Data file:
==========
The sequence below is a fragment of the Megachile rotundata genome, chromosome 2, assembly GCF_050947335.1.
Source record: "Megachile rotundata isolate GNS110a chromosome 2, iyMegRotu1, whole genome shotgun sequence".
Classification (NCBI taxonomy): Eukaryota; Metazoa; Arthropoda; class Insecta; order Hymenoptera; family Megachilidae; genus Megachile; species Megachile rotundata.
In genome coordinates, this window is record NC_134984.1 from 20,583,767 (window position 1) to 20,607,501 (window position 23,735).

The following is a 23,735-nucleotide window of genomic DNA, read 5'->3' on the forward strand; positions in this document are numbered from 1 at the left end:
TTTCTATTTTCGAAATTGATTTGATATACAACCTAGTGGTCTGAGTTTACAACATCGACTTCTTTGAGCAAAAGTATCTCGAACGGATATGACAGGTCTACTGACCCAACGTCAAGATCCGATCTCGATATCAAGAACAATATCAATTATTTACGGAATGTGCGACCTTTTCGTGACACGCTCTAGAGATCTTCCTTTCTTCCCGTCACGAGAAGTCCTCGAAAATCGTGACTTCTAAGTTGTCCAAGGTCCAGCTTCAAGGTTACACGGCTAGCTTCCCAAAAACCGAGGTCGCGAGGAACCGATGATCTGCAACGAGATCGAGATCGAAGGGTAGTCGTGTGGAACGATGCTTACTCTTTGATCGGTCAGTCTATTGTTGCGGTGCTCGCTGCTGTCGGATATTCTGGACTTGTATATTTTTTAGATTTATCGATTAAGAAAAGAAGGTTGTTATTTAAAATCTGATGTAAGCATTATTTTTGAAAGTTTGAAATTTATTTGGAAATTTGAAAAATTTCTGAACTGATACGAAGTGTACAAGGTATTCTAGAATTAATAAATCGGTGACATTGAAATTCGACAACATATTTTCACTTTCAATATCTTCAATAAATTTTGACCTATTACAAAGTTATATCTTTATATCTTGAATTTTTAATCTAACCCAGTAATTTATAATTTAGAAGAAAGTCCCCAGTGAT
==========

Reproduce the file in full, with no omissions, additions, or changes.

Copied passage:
The sequence below is a fragment of the Megachile rotundata genome, chromosome 2, assembly GCF_050947335.1.
Source record: "Megachile rotundata isolate GNS110a chromosome 2, iyMegRotu1, whole genome shotgun sequence".
Classification (NCBI taxonomy): Eukaryota; Metazoa; Arthropoda; class Insecta; order Hymenoptera; family Megachilidae; genus Megachile; species Megachile rotundata.
In genome coordinates, this window is record NC_134984.1 from 20,583,767 (window position 1) to 20,607,501 (window position 23,735).

The following is a 23,735-nucleotide window of genomic DNA, read 5'->3' on the forward strand; positions in this document are numbered from 1 at the left end:
TTTCTATTTTCGAAATTGATTTGATATACAACCTAGTGGTCTGAGTTTACAACATCGACTTCTTTGAGCAAAAGTATCTCGAACGGATATGACAGGTCTACTGACCCAACGTCAAGATCCGATCTCGATATCAAGAACAATATCAATTATTTACGGAATGTGCGACCTTTTCGTGACACGCTCTAGAGATCTTCCTTTCTTCCCGTCACGAGAAGTCCTCGAAAATCGTGACTTCTAAGTTGTCCAAGGTCCAGCTTCAAGGTTACACGGCTAGCTTCCCAAAAACCGAGGTCGCGAGGAACCGATGATCTGCAACGAGATCGAGATCGAAGGGTAGTCGTGTGGAACGATGCTTACTCTTTGATCGGTCAGTCTATTGTTGCGGTGCTCGCTGCTGTCGGATATTCTGGACTTGTATATTTTTTAGATTTATCGATTAAGAAAAGAAGGTTGTTATTTAAAATCTGATGTAAGCATTATTTTTGAAAGTTTGAAATTTATTTGGAAATTTGAAAAATTTCTGAACTGATACGAAGTGTACAAGGTATTCTAGAATTAATAAATCGGTGACATTGAAATTCGACAACATATTTTCACTTTCAATATCTTCAATAAATTTTGACCTATTACAAAGTTATATCTTTATATCTTGAATTTTTAATCTAACCCAGTAATTTATAATTTAGAAGAAAGTCCCCAGTGAT